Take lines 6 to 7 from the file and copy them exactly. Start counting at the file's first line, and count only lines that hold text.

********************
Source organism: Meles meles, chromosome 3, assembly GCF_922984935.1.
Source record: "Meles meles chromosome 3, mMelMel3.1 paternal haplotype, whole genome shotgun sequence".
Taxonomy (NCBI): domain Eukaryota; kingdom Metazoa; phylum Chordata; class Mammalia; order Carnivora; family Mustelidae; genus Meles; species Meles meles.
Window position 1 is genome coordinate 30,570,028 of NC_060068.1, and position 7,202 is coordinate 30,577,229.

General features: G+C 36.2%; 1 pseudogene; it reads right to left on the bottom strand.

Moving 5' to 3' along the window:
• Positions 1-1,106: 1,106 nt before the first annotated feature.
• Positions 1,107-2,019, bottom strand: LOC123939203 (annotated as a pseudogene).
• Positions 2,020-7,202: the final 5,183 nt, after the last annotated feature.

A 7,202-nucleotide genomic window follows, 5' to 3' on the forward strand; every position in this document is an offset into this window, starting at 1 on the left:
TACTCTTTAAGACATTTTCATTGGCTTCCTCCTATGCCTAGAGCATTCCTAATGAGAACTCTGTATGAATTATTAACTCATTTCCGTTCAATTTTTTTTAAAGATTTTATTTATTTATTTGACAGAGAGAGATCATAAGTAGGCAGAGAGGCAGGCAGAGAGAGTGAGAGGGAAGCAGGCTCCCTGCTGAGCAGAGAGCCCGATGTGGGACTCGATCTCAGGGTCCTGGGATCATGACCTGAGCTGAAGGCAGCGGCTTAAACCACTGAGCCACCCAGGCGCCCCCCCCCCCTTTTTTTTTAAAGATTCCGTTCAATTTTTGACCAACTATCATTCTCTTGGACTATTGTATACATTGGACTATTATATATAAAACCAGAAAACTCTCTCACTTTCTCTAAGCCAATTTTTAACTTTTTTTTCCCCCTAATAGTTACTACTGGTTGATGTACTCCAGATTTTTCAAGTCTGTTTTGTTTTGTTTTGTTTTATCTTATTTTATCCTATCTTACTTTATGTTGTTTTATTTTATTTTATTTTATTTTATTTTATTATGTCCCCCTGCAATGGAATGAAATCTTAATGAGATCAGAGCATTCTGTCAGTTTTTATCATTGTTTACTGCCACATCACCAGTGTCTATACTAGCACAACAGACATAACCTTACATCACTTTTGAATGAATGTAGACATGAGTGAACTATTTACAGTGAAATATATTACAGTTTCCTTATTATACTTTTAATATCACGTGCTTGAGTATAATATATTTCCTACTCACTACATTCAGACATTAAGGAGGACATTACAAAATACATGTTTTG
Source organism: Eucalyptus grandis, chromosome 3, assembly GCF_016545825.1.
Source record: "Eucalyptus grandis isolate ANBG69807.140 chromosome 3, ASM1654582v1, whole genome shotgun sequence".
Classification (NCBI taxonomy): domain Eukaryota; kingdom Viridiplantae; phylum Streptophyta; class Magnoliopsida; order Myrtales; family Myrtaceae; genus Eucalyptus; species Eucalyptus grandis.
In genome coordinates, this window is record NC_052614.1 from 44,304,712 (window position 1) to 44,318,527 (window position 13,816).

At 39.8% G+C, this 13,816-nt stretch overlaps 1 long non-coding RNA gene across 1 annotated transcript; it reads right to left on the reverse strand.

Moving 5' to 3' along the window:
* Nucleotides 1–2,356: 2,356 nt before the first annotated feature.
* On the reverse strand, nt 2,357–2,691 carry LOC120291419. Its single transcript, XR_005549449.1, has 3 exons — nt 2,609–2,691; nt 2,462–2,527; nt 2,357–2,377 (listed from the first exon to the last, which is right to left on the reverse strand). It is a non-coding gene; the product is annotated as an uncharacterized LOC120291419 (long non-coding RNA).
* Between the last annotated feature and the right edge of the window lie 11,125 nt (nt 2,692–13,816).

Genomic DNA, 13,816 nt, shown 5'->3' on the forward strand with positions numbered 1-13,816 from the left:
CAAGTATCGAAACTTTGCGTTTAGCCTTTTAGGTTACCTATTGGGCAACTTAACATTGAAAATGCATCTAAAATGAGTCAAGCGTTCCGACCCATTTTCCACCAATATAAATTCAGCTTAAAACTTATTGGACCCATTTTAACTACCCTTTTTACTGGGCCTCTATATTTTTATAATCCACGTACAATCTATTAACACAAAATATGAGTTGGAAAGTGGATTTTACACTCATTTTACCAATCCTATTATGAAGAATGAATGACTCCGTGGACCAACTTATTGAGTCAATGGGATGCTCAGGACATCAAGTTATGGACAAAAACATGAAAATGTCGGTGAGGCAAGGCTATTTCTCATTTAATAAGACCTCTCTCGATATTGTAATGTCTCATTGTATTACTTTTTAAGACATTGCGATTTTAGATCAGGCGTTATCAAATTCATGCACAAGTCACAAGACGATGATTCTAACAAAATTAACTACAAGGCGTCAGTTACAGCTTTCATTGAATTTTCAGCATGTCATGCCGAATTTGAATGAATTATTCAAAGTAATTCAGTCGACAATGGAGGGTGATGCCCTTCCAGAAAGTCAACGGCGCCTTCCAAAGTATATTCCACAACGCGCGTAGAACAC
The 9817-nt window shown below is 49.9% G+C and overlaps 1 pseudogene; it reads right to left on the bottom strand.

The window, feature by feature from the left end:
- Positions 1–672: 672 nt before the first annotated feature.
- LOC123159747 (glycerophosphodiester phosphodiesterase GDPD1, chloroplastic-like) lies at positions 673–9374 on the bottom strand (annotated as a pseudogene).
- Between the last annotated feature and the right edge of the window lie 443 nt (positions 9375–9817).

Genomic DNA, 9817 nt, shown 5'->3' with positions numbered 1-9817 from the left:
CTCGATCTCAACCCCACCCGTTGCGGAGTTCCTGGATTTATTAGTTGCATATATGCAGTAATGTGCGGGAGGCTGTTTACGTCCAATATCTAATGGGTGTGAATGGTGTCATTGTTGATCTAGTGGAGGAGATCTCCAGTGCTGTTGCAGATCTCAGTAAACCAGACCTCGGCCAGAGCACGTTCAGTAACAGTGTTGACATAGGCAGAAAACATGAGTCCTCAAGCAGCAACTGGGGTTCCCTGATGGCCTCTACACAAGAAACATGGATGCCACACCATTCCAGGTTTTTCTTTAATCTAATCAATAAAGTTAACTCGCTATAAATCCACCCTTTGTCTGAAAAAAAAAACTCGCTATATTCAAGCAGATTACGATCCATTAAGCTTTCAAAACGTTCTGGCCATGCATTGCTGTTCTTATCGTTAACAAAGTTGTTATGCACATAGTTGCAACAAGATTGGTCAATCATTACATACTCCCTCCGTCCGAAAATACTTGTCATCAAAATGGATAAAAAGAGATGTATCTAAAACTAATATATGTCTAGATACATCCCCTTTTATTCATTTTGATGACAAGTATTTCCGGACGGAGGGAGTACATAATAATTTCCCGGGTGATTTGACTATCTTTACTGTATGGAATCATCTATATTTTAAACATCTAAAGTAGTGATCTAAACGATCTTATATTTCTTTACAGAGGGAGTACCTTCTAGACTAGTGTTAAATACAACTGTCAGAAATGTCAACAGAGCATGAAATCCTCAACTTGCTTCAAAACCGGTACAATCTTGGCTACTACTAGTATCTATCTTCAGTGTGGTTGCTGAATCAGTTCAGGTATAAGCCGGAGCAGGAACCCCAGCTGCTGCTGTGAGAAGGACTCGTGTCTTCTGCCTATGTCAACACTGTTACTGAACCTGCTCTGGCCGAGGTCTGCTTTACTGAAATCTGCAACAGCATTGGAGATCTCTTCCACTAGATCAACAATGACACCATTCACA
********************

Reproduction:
Moving 5' to 3' along the window:
• Positions 1-1,106: 1,106 nt before the first annotated feature.